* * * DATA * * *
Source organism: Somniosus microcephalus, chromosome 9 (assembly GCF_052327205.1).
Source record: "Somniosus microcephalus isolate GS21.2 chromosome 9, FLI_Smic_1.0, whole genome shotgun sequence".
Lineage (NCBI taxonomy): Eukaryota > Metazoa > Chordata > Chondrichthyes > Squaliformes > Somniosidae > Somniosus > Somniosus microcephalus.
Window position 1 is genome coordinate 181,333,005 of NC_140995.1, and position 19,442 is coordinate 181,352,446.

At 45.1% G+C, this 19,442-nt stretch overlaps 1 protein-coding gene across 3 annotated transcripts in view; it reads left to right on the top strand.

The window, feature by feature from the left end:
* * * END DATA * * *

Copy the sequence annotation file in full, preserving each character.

Source organism: Somniosus microcephalus, chromosome 9 (assembly GCF_052327205.1).
Source record: "Somniosus microcephalus isolate GS21.2 chromosome 9, FLI_Smic_1.0, whole genome shotgun sequence".
Lineage (NCBI taxonomy): Eukaryota > Metazoa > Chordata > Chondrichthyes > Squaliformes > Somniosidae > Somniosus > Somniosus microcephalus.
Window position 1 is genome coordinate 181,333,005 of NC_140995.1, and position 19,442 is coordinate 181,352,446.

At 45.1% G+C, this 19,442-nt stretch overlaps 1 protein-coding gene across 3 annotated transcripts in view; it reads left to right on the top strand.

The window, feature by feature from the left end: